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Rep. Schrader Leads Bicameral Letter to Press the Small Businesses Administration over Economic Injury Disaster Loan Funds

 


For Immediate Release

April 16, 2020

Contact: Larkin Parker, 202-225-5711

 

Rep. Schrader Leads Bicameral Letter to Press the Small Businesses Administration over Economic Injury Disaster Loan Funds

WASHINGTON, D.C. –Congressman Kurt Schrader (D-OR) led a letter with Oregon members of the House and Senate to the Small Business Administration’s Administrator Carranza asking about the status of Economic Injury Disaster Loans (EIDL) in Oregon.

Small businesses are an integral part of our great state and employ over 800,000 Oregonians,” said Rep. Schrader (OR-05). “I am very concerned about what I am hearing from small businesses in my district when they try to access emergency grants and loans because of COVID-19. I led the charge weeks ago to get Oregon declared an economic disaster area so that business owners could get the aid they desperately need as fast as possible. I understand the unique challenge that this has presented to the SBA, and I am hopeful that they will quickly answer my questions and concerns and get aid into the hands of our small business owners as rapidly as possible.”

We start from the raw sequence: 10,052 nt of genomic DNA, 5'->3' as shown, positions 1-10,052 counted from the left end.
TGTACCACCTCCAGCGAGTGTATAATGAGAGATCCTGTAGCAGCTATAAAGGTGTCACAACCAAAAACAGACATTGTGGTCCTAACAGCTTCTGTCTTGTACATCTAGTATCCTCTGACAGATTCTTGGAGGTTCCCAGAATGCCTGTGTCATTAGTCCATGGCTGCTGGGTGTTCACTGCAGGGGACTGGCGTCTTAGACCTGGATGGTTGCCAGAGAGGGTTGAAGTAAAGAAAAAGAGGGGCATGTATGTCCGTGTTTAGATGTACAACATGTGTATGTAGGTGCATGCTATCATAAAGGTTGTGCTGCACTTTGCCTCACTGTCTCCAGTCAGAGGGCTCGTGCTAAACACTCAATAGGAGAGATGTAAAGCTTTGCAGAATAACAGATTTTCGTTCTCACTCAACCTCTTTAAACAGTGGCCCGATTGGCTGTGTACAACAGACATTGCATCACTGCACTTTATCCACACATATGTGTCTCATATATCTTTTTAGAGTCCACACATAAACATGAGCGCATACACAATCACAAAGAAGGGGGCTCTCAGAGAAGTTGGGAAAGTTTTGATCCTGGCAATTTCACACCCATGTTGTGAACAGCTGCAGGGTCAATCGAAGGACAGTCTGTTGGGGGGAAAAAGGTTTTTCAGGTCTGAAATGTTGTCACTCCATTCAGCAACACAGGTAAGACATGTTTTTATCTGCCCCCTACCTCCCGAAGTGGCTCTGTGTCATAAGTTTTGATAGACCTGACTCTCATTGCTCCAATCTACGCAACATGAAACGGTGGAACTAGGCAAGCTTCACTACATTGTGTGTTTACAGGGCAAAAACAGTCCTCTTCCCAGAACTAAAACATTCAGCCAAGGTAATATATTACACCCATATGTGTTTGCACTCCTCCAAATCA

I’m hearing from small businesses across Oregon that they are having massive problems accessing key emergency coronavirus grant and loan programs. These programs are supposed to provide relief—not sow confusion and anxiety for our small business owners,” Senator Merkley said. “During this unprecedented crisis, it is incumbent upon the SBA to give businesses the maximum relief allowed in the CARES Act and clear guidance on how to access that relief.

Oregon is predominantly a state of small businesses, and I’ve heard serious concerns from many of them about their urgent need to have access to these emergency grants and loans Congress worked on a bipartisan basis to establish,” said Senator Wyden. “The time is now for the Small Business Administration to help our state’s small businesses so they can survive the economic storm this public health crisis has triggered, and to get these grants and loans moving to small businesses in every nook and cranny of Oregon.”